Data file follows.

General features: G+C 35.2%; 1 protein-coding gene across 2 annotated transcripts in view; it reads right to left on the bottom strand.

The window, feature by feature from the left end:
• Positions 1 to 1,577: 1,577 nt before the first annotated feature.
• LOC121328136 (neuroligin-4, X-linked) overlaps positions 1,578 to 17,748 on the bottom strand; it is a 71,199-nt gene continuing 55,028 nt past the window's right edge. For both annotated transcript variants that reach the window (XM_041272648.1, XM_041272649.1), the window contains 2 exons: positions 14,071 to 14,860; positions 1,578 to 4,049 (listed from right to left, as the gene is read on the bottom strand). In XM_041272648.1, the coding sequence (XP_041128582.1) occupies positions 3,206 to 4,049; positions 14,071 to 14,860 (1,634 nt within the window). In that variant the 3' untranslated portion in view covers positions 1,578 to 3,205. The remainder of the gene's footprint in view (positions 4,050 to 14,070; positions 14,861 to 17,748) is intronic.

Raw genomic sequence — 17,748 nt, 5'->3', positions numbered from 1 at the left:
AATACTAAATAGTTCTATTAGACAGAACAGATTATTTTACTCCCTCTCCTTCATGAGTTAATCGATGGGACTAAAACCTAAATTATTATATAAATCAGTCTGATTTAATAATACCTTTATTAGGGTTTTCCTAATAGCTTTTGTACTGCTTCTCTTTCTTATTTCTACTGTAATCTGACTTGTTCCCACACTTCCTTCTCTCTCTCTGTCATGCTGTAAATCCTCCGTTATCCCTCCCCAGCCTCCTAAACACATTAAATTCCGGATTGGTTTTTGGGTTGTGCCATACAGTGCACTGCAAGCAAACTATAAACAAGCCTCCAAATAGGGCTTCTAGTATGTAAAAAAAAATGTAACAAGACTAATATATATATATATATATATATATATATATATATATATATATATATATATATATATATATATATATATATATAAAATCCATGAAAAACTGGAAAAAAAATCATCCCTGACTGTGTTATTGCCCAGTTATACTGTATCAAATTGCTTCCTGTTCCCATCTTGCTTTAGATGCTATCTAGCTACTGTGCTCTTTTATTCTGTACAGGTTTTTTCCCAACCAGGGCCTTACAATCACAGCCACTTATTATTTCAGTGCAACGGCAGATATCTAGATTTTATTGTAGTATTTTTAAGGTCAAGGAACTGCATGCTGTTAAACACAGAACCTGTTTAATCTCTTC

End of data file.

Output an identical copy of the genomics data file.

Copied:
General features: G+C 35.2%; 1 protein-coding gene across 2 annotated transcripts in view; it reads right to left on the bottom strand.

The window, feature by feature from the left end:
• Positions 1 to 1,577: 1,577 nt before the first annotated feature.
• LOC121328136 (neuroligin-4, X-linked) overlaps positions 1,578 to 17,748 on the bottom strand; it is a 71,199-nt gene continuing 55,028 nt past the window's right edge. For both annotated transcript variants that reach the window (XM_041272648.1, XM_041272649.1), the window contains 2 exons: positions 14,071 to 14,860; positions 1,578 to 4,049 (listed from right to left, as the gene is read on the bottom strand). In XM_041272648.1, the coding sequence (XP_041128582.1) occupies positions 3,206 to 4,049; positions 14,071 to 14,860 (1,634 nt within the window). In that variant the 3' untranslated portion in view covers positions 1,578 to 3,205. The remainder of the gene's footprint in view (positions 4,050 to 14,070; positions 14,861 to 17,748) is intronic.

Raw genomic sequence — 17,748 nt, 5'->3', positions numbered from 1 at the left:
AATACTAAATAGTTCTATTAGACAGAACAGATTATTTTACTCCCTCTCCTTCATGAGTTAATCGATGGGACTAAAACCTAAATTATTATATAAATCAGTCTGATTTAATAATACCTTTATTAGGGTTTTCCTAATAGCTTTTGTACTGCTTCTCTTTCTTATTTCTACTGTAATCTGACTTGTTCCCACACTTCCTTCTCTCTCTCTGTCATGCTGTAAATCCTCCGTTATCCCTCCCCAGCCTCCTAAACACATTAAATTCCGGATTGGTTTTTGGGTTGTGCCATACAGTGCACTGCAAGCAAACTATAAACAAGCCTCCAAATAGGGCTTCTAGTATGTAAAAAAAAATGTAACAAGACTAATATATATATATATATATATATATATATATATATATATATATATATATATATATATATATATATATATATATAAAATCCATGAAAAACTGGAAAAAAAATCATCCCTGACTGTGTTATTGCCCAGTTATACTGTATCAAATTGCTTCCTGTTCCCATCTTGCTTTAGATGCTATCTAGCTACTGTGCTCTTTTATTCTGTACAGGTTTTTTCCCAACCAGGGCCTTACAATCACAGCCACTTATTATTTCAGTGCAACGGCAGATATCTAGATTTTATTGTAGTATTTTTAAGGTCAAGGAACTGCATGCTGTTAAACACAGAACCTGTTTAATCTCTTC